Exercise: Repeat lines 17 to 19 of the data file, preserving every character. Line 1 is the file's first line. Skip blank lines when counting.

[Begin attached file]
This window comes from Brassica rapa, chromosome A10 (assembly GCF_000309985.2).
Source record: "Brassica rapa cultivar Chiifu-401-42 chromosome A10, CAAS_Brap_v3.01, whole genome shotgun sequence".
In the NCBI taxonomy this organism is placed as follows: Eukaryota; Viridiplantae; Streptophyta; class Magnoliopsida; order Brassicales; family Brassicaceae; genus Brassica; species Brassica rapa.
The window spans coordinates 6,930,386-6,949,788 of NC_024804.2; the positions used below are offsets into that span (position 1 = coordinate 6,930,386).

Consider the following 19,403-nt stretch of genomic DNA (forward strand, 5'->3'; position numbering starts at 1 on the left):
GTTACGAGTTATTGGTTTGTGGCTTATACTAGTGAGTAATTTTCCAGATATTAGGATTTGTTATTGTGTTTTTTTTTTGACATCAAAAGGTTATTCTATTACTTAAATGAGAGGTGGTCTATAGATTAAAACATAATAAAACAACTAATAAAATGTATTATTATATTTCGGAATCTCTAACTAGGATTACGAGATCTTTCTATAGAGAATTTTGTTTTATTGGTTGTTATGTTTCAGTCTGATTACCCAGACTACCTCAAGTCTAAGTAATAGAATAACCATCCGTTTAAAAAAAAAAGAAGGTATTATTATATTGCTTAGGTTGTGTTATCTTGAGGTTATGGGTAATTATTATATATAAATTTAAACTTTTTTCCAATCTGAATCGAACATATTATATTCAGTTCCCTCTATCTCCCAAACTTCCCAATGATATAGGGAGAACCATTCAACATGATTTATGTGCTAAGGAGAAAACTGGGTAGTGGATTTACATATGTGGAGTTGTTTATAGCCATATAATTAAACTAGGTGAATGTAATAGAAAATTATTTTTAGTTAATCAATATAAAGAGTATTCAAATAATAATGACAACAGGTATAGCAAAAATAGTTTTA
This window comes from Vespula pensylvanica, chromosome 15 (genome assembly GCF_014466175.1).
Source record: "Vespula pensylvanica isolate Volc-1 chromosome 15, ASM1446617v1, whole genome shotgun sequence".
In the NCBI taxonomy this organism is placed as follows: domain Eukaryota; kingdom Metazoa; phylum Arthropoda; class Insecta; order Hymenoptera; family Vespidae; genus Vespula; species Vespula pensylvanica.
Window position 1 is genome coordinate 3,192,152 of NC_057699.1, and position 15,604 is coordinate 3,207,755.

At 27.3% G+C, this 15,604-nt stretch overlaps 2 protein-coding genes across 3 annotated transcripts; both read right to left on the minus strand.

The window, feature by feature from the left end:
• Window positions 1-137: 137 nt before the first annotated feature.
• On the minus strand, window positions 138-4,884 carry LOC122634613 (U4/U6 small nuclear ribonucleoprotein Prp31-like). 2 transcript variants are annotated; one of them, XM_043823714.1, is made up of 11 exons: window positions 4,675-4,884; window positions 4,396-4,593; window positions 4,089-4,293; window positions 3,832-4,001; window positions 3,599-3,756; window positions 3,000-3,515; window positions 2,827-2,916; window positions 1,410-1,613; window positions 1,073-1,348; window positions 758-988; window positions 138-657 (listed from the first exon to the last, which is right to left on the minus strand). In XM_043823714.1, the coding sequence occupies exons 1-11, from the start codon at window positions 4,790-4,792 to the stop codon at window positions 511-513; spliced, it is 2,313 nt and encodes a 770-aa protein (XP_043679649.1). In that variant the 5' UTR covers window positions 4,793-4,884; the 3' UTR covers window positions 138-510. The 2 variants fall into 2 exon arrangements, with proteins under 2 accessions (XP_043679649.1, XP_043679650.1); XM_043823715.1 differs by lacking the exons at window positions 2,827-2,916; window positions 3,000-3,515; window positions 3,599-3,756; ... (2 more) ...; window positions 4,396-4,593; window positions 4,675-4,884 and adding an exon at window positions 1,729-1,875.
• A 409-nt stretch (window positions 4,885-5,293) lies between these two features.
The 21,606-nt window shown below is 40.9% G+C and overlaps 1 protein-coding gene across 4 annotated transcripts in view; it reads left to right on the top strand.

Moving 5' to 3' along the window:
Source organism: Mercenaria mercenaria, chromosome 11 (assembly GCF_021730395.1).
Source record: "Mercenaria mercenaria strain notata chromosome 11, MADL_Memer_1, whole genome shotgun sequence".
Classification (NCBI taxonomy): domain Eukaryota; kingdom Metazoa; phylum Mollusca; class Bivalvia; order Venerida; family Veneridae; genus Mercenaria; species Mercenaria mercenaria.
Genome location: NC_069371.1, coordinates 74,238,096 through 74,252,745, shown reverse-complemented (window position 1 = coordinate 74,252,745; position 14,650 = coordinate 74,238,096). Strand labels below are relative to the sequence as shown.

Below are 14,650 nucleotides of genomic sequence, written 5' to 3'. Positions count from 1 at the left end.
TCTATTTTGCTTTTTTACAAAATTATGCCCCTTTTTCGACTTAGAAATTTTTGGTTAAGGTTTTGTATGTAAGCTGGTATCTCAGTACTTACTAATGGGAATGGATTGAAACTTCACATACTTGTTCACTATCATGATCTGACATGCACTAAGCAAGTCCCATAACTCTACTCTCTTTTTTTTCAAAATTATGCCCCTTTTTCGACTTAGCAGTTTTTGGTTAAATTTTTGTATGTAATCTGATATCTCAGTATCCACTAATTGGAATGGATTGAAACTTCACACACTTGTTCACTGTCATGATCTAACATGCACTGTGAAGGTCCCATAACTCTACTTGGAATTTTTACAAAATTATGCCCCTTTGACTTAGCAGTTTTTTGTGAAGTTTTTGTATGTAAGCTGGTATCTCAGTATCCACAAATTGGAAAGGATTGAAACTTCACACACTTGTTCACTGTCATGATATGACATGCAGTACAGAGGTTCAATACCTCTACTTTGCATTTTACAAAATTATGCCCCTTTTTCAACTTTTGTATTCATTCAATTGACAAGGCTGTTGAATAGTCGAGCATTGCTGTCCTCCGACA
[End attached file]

Moving 5' to 3' along the window:
Source organism: Mercenaria mercenaria, chromosome 11 (assembly GCF_021730395.1).
Source record: "Mercenaria mercenaria strain notata chromosome 11, MADL_Memer_1, whole genome shotgun sequence".